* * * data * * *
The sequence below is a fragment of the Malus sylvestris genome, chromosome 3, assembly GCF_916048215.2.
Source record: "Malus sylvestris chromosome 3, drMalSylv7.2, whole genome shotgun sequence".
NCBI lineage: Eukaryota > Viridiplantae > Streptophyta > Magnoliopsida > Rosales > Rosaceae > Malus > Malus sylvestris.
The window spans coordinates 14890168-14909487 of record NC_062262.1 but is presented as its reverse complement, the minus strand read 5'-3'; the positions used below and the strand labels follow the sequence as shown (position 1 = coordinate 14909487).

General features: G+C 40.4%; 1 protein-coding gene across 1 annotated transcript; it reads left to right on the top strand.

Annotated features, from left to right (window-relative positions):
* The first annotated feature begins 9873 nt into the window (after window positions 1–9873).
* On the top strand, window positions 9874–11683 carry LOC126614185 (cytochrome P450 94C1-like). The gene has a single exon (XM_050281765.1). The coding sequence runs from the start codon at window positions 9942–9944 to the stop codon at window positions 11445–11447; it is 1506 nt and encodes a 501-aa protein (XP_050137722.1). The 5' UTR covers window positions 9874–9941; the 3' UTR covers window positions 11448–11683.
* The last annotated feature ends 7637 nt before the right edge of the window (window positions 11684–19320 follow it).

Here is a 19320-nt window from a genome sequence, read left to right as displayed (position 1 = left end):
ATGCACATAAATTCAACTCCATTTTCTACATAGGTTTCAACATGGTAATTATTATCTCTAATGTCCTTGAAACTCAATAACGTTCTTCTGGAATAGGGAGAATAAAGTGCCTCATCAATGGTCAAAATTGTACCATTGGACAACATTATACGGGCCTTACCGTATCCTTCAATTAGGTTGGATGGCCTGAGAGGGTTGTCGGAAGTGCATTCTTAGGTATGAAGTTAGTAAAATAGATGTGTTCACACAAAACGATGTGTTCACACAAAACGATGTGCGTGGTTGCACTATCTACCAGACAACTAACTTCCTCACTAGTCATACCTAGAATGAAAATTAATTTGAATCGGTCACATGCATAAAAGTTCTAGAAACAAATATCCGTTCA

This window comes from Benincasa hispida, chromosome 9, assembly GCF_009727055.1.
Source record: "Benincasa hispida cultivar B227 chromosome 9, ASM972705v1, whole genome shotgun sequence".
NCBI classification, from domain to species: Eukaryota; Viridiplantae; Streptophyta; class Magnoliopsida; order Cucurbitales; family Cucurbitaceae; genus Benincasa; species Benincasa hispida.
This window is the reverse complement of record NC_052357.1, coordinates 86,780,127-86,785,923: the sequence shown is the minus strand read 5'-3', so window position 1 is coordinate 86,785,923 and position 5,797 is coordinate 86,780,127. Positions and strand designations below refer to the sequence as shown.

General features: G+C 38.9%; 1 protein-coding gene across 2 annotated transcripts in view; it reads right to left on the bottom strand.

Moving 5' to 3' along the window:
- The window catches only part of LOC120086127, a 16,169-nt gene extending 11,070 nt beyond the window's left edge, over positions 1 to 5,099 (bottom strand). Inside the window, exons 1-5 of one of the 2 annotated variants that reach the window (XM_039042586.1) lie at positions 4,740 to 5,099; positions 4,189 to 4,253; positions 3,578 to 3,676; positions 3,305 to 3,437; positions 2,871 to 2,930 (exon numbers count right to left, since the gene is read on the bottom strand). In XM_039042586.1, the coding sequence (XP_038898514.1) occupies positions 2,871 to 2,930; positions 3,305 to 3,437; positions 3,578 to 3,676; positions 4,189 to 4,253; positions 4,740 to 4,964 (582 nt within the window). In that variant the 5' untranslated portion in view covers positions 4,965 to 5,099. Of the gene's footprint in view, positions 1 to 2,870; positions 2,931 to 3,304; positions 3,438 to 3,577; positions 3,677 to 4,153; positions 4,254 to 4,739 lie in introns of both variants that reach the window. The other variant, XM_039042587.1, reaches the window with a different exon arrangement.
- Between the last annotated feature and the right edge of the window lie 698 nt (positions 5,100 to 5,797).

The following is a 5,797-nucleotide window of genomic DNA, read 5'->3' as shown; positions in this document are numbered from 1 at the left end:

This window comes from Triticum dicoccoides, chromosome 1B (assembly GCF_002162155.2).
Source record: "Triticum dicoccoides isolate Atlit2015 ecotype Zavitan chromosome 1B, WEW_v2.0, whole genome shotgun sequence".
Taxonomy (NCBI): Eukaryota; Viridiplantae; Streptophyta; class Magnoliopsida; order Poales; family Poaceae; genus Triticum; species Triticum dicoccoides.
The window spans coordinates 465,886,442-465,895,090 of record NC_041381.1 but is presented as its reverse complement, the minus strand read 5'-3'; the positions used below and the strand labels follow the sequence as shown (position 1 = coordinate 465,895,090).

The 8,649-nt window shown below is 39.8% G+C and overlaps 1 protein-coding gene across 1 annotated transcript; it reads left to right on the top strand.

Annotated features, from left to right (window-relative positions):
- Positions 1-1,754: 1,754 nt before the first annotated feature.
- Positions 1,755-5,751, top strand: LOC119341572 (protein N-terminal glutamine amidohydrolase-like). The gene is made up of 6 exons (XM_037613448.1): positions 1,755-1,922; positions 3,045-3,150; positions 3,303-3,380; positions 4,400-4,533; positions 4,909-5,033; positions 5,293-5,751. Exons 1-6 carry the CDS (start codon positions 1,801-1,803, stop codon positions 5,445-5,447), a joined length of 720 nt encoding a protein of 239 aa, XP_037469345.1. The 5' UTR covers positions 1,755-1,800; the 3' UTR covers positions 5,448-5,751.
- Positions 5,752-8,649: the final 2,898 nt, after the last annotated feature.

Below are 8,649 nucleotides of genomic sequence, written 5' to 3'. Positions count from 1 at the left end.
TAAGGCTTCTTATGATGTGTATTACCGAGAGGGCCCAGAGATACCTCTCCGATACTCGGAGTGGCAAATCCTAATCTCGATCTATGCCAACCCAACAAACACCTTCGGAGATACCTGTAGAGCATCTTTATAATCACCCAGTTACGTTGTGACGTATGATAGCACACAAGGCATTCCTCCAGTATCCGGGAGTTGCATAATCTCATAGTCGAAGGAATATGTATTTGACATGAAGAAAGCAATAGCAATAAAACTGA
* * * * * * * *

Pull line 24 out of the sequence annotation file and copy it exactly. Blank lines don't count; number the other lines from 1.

The window spans coordinates 465,886,442-465,895,090 of record NC_041381.1 but is presented as its reverse complement, the minus strand read 5'-3'; the positions used below and the strand labels follow the sequence as shown (position 1 = coordinate 465,895,090).